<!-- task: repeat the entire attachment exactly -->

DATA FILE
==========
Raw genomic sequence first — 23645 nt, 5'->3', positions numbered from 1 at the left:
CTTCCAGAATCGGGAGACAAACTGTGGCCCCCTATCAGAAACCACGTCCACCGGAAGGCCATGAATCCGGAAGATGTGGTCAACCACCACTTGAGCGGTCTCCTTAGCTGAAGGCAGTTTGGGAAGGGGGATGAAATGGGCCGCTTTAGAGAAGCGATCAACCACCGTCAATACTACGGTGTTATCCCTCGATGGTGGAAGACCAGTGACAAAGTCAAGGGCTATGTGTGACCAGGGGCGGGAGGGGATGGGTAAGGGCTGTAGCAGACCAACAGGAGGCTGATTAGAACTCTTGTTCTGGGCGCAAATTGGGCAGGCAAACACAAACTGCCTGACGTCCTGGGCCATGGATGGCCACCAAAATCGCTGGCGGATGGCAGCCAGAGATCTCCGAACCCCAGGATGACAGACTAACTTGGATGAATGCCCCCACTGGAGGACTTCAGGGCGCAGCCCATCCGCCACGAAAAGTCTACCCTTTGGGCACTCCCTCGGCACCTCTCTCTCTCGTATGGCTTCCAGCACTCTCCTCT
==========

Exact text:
Raw genomic sequence first — 23645 nt, 5'->3', positions numbered from 1 at the left:
CTTCCAGAATCGGGAGACAAACTGTGGCCCCCTATCAGAAACCACGTCCACCGGAAGGCCATGAATCCGGAAGATGTGGTCAACCACCACTTGAGCGGTCTCCTTAGCTGAAGGCAGTTTGGGAAGGGGGATGAAATGGGCCGCTTTAGAGAAGCGATCAACCACCGTCAATACTACGGTGTTATCCCTCGATGGTGGAAGACCAGTGACAAAGTCAAGGGCTATGTGTGACCAGGGGCGGGAGGGGATGGGTAAGGGCTGTAGCAGACCAACAGGAGGCTGATTAGAACTCTTGTTCTGGGCGCAAATTGGGCAGGCAAACACAAACTGCCTGACGTCCTGGGCCATGGATGGCCACCAAAATCGCTGGCGGATGGCAGCCAGAGATCTCCGAACCCCAGGATGACAGACTAACTTGGATGAATGCCCCCACTGGAGGACTTCAGGGCGCAGCCCATCCGCCACGAAAAGTCTACCCTTTGGGCACTCCCTCGGCACCTCTCTCTCTCGTATGGCTTCCAGCACTCTCCTCT